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Discuss whether the privatisation of British Rail has been successful. Evaluate whether the new structure is likely to be a more effective and efficient way if managing a national rail network.

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Introduction

Elizabeth Wood Discuss whether the privatisation of British Rail has been successful. Evaluate whether the new structure is likely to be a more effective and efficient way if managing a national rail network. [40] Privatisation was developed by Mrs. Thatcher's government as a way to re-introduce the profit motive to many of the industries that had been nationalised in the past. The poor performance of the nationalised industries meant that they were a heavy drain on the public finances. The government were looking for a way to restore the profit motive and make them more efficient. Privatisation - returning the companies to the private sector - was the method that was developed. As with many of the later privatisations, British Rail was privatised in a way, which separated the natural monopoly from the potentially competitive parts of the industry. The track and signalling are unavoidable monopoly that has been privatised as a separate company known as Rail Track. This company was heavily regulated to prevent it exploiting its market position. The operation of rail services on the monopoly track can be arranged in a more competitive way. ...read more.

Middle

British Rail's privatisation was ultimately a failure, demonstrated by the collapse of Railtrack. There was hope of improved customer service and opening the market up to competition. The collapse of Railtrack was not only a disappointment to the government, but also brought immense embarrassment. As for the shareholders of Railtrack, the announcement of it being put into administration was a tragedy after the faith and financial backing they had all placed in the company, bearing a huge financial loss to many. Now it is openly acknowledged that the fragmentation of the industry into a myriad of contractors all attempting to maximise shareholder value would inevitably create an incentive structure in which the name of the game was to pass the buck, cut costs indiscriminately and take risks with safety and service. The initial structure of the privatized British Rail was for Railtrack to take over British Rail's infrastructure; i.e. the track, signaling, the stations and extensive land and property assets. It is responsible for the operating timetable, and determines charges for train operating companies and raises capital for future investment. Twenty-five Train operating companies (TOCs) ...read more.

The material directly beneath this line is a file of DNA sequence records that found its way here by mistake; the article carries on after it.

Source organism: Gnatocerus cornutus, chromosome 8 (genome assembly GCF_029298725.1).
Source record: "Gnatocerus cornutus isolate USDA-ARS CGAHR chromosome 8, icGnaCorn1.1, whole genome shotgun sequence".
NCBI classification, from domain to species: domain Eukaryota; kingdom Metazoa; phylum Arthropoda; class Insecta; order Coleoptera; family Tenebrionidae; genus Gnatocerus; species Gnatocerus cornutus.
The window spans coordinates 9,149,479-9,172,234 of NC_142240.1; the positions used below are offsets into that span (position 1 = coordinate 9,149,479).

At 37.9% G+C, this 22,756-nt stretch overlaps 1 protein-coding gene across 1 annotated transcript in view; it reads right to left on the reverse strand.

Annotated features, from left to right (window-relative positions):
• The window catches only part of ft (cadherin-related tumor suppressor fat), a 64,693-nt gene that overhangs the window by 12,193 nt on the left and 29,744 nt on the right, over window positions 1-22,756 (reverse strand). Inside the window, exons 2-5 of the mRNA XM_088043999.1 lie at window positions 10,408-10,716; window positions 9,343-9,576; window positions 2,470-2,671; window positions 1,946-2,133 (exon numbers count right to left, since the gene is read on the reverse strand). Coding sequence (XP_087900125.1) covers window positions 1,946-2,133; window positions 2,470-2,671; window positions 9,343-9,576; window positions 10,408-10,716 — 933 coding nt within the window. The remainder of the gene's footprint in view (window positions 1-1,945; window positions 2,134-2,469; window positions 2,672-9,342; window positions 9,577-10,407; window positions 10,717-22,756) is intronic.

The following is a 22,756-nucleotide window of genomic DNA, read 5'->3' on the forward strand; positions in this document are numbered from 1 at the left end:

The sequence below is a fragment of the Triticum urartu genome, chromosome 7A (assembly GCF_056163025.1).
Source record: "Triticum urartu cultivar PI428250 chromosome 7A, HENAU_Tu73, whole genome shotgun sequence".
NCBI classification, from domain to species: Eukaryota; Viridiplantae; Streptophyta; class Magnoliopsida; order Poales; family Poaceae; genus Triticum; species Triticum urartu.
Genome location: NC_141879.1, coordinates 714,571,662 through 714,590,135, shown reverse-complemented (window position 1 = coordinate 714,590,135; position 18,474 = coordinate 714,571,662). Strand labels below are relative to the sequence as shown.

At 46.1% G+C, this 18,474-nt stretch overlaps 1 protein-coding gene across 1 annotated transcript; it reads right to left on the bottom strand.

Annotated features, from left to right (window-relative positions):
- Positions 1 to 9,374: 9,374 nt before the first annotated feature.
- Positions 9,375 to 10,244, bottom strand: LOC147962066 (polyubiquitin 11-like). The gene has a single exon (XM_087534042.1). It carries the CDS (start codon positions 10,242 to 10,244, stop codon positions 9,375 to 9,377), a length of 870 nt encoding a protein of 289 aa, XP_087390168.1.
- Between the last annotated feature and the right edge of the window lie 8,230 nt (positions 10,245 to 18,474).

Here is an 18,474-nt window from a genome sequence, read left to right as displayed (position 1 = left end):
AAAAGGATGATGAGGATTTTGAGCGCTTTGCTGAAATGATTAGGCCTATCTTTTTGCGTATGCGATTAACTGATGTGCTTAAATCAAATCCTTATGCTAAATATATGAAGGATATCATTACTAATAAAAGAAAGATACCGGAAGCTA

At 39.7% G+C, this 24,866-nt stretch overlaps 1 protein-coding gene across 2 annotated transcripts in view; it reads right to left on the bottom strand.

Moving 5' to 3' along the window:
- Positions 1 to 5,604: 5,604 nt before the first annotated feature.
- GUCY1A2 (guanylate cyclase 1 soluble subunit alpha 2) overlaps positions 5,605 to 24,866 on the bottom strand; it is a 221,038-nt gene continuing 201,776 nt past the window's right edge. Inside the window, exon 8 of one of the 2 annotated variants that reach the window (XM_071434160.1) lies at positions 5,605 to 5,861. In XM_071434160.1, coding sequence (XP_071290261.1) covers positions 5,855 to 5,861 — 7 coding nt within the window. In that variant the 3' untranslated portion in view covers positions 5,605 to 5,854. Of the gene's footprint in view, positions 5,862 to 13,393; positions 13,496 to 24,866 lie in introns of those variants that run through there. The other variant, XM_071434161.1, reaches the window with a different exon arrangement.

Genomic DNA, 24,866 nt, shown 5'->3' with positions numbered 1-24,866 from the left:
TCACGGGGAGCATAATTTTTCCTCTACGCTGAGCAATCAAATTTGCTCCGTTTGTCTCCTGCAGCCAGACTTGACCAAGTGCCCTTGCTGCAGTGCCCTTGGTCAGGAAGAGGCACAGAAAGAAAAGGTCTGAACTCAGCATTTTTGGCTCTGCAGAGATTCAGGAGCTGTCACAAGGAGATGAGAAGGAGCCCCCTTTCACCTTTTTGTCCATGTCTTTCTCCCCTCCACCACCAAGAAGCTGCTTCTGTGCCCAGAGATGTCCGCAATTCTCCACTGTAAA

Conclusion

This is an opportunity to improve the control and management of the railways.. Any moves towards giving the regions an opportunity to direct their own destiny would be strengthened by greater transport powers. The transport secretary's proposals for speeding up planning are also expected to enhance regional power. The reform of the railways could democratize railways while, at the same time, improving them. The method by which the rail industry was fragmented made it difficult for Railtrack to be a success. It was inefficient, monolithic and hidebound by tradition. The skeleton of the advanced passenger train at Crewe is a monument to the problems that the public sector had in introducing new technology. British Rail's culture stifled the good management potential that was locked inside. Standards of service have yet to return to pre-Hatfield levels. However, an improvement in the efficiency of the railways is sure to occur due to a company being limited by guarantee but with public-interest objectives and no shareholders, allowing the rail industry to go forward removing dome of the inbuilt contradictions that have trapped it until now. Yet the main driving forces - increasing use of the railways, economic growth, rising road traffic congestion and regulated fares - remain in place. With step-by-step reform, the long-term prospects for Britain's railways are bright. ...read more.

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